Music of Khachaturian and Komitas in Montclair, NJ, Leshowitz Recital Hall

The program of this concert is selected compositions from the Piano art of Armenian composer’s Aram Khachaturian (1903-1978) and Komitas (1869-1935). Being educated as a classical pianist, with the traditional classical repertoire, for me, since early childhood has always been a special interest the Armenian music. I grew up by listening Armenian folk music, and I used to play on piano many of the melodies that I have heard. Later on, as developing my professional pianistic skills, I used to perform many of the solo and chamber compositions of Armenian classics.
In 2015, I started my Artistic research project, focusing on the interpretation of the piano compositions of Khachaturian and Komitas. I have been deeply fascinated and moved by the fact that rich traditions of Armenian folk music exist in their piano music, expressed in so many various layers and forms. Two significant aspects firmly connect the music of Khachaturian and Komitas. These include the imitation of the sound and sonority of Armenian folk instruments, such as Kamancha,Tar, Kanon, (Dap)Dhol, Duduk,
Blul and the Folk Dance elements.
As Komitas believed – “Dance is perhaps one of the most significant manifestations of human existence. It expresses the particular traits of a nation, especially its customs and the level of its civilization. For through its manifold movements dance unconsciously exposes the workings of the spirit”.
During the centuries the Armenian nation has created numerous examples of folk songs. Thanks to Komitas, who has collected thousands of Armenian folk melodies, sacred songs and instrumental melodies created by the people over centuries, have been saved from the loss.
The unique character of the Armenian peasant folklore will be represented through Six dances from Komitas’s Yot Par (Seven Dances for piano). Each of the Dances was popular in a particular region of Armenia.
Komitas himself indicates in the scores in which Armenian folk instrument’s style should be
performed the melody, the motives and the character of the music.
“Manushaki” of Wagharshapat, in style of Dap (Dhol)
“Yerangi” of Yerevan, in style of Duduk and Tar
“Unabi” of Shushi, in style of Tar and Dap (Dhol)
“Marali” of Shushi, in style of Dap (Dhol)
“Shushiki” of Wagharshapat in style of Tar and Dap (Dhol)
“Et u Araj” of Erzrum (Karno), in style of Pogh (Blul) and Tmbuk
In program are also presented Komitas’ four original Songs, in arrangements for piano, published in Yerevan in 2015, by Villi Sargsyan:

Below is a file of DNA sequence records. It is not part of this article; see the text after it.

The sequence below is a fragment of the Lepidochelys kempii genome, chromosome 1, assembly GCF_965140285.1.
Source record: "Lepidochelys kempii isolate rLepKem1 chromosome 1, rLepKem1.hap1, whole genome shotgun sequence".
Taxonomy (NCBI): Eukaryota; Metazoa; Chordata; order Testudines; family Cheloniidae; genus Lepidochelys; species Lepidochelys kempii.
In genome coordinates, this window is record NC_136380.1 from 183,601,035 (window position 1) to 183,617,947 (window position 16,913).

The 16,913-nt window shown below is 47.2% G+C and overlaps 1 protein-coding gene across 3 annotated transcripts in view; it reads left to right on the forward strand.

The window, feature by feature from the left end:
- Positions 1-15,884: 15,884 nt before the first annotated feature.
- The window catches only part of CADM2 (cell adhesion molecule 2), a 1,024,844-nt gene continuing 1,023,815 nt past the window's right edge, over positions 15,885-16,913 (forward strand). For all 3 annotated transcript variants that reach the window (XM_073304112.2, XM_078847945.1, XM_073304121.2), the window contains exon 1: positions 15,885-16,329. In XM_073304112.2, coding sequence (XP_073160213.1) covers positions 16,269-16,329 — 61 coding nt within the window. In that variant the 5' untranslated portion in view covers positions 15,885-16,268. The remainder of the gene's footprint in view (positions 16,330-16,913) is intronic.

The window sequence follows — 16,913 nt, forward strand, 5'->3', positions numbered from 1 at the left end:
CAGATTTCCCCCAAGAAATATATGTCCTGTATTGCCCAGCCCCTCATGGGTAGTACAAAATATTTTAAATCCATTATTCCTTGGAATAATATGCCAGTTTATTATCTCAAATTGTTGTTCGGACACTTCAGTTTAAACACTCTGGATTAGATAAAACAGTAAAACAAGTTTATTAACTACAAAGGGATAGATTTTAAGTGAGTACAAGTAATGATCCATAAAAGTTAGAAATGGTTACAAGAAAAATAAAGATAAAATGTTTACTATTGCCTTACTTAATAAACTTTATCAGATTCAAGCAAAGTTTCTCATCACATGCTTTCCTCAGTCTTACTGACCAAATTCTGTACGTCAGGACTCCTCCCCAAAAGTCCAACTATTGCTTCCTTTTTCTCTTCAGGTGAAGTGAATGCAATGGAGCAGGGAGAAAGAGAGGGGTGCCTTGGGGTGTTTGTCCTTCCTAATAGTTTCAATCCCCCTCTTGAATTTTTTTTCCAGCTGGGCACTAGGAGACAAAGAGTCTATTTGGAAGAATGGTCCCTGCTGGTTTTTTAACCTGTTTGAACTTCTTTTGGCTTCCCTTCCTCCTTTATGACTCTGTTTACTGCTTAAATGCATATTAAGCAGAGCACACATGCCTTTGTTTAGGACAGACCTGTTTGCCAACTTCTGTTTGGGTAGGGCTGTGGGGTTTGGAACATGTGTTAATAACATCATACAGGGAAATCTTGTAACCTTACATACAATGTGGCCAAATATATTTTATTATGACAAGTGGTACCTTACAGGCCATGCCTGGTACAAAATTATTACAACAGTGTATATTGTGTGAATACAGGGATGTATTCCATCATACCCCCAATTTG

“The Sky was Cloudy”
“It’s Spring”
“Go, Walk”
“Apricot Tree”
Aram Khachaturian(1903-1978), has been considered as one of the greatest composers in Soviet era. His compositions, such as piano and violin concertos, “Adagio” from “Spartacus” Ballet, “Sabre Dance” from “Gayaneh” Ballet, made his name world famous. Khachaturian continued to fulfill the mission to represent the Armenian musical rich traditions out in the world through his Art. He has founded in Armenian music several European genres by creating the first Armenian instrumental concertos, first Armenian
Symphony, Ballet, Trio, etc.
The compositions presented in today’s program, are vivid examples of the organic synthesis of the classical genres and free improvisational style, dancing rhythms, freely developed melodic lines inspired by the Armenian folk music. In his letters, Khachaturian referred to Komitas as ”one of his great teachers,” as well as many times highlighted his deep inspiration from Armenian Folk Culture.
Even though Khachaturian has not indicated in the scores the particular imitation of folk instrument’s style in his compositions, (as Komitas did in his “Yot Par”), I find in many aspects the connection with the style of Armenian folk instruments sonority obvious in Khachaturian’s compositions. The inspiration of Khachaturian’s piano music from the art of Armenian folk bards- Ashughs, the freedom of compositional manner, imitation of folk instruments as well as the virtuosic and improvisational expression of his music has a significant impact on my approach to the interpretation of it. It also highlighted my choices regarding the articulation, phrasing and the touch on the keyboard, thus shaping my personal interpretation of Khachaturian’s following compositions:
“Poem” for piano, “Dance”, “Valse-Caprice”,
“Toccata” for piano, as well as three concert
arrangements for piano, published in Yerevan
in 2005, by Villi Sargsyan:
“Lullaby,” “The Girls’ Dance with Tambourine” from ballet “Gayaneh” and “Adagio” from
“Spartacus” Ballet.

The concert is part of KIK(Arts in Context) in UiA.
The Concert is dedicated to the memory of Armenian Genocide.